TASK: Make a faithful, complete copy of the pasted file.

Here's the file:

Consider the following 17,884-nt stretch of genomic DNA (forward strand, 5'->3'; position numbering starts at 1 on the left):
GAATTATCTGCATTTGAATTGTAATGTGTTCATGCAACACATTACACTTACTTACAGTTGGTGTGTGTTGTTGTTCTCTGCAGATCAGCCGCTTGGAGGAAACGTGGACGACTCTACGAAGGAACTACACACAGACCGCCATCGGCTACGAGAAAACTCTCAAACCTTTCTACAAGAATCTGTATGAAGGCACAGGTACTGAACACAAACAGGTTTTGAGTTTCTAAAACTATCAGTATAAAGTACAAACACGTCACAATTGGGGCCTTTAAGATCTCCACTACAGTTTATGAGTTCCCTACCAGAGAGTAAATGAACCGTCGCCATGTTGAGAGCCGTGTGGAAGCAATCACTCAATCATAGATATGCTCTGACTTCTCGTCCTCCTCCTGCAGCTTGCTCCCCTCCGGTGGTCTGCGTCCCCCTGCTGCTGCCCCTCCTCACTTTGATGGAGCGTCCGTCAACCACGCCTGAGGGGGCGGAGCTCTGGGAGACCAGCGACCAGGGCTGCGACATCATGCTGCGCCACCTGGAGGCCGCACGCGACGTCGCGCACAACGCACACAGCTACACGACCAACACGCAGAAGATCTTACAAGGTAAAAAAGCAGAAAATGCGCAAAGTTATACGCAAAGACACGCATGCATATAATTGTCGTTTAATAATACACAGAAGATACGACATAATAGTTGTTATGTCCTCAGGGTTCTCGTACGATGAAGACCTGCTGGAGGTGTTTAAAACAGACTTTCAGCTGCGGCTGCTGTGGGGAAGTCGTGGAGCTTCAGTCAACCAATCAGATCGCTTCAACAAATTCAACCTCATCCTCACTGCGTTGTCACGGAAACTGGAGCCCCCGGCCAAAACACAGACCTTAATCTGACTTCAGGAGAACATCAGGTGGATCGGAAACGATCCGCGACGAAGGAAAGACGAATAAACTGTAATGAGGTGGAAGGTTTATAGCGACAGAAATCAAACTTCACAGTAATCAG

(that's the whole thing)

Consider the following 17,884-nt stretch of genomic DNA (forward strand, 5'->3'; position numbering starts at 1 on the left):
GAATTATCTGCATTTGAATTGTAATGTGTTCATGCAACACATTACACTTACTTACAGTTGGTGTGTGTTGTTGTTCTCTGCAGATCAGCCGCTTGGAGGAAACGTGGACGACTCTACGAAGGAACTACACACAGACCGCCATCGGCTACGAGAAAACTCTCAAACCTTTCTACAAGAATCTGTATGAAGGCACAGGTACTGAACACAAACAGGTTTTGAGTTTCTAAAACTATCAGTATAAAGTACAAACACGTCACAATTGGGGCCTTTAAGATCTCCACTACAGTTTATGAGTTCCCTACCAGAGAGTAAATGAACCGTCGCCATGTTGAGAGCCGTGTGGAAGCAATCACTCAATCATAGATATGCTCTGACTTCTCGTCCTCCTCCTGCAGCTTGCTCCCCTCCGGTGGTCTGCGTCCCCCTGCTGCTGCCCCTCCTCACTTTGATGGAGCGTCCGTCAACCACGCCTGAGGGGGCGGAGCTCTGGGAGACCAGCGACCAGGGCTGCGACATCATGCTGCGCCACCTGGAGGCCGCACGCGACGTCGCGCACAACGCACACAGCTACACGACCAACACGCAGAAGATCTTACAAGGTAAAAAAGCAGAAAATGCGCAAAGTTATACGCAAAGACACGCATGCATATAATTGTCGTTTAATAATACACAGAAGATACGACATAATAGTTGTTATGTCCTCAGGGTTCTCGTACGATGAAGACCTGCTGGAGGTGTTTAAAACAGACTTTCAGCTGCGGCTGCTGTGGGGAAGTCGTGGAGCTTCAGTCAACCAATCAGATCGCTTCAACAAATTCAACCTCATCCTCACTGCGTTGTCACGGAAACTGGAGCCCCCGGCCAAAACACAGACCTTAATCTGACTTCAGGAGAACATCAGGTGGATCGGAAACGATCCGCGACGAAGGAAAGACGAATAAACTGTAATGAGGTGGAAGGTTTATAGCGACAGAAATCAAACTTCACAGTAATCAG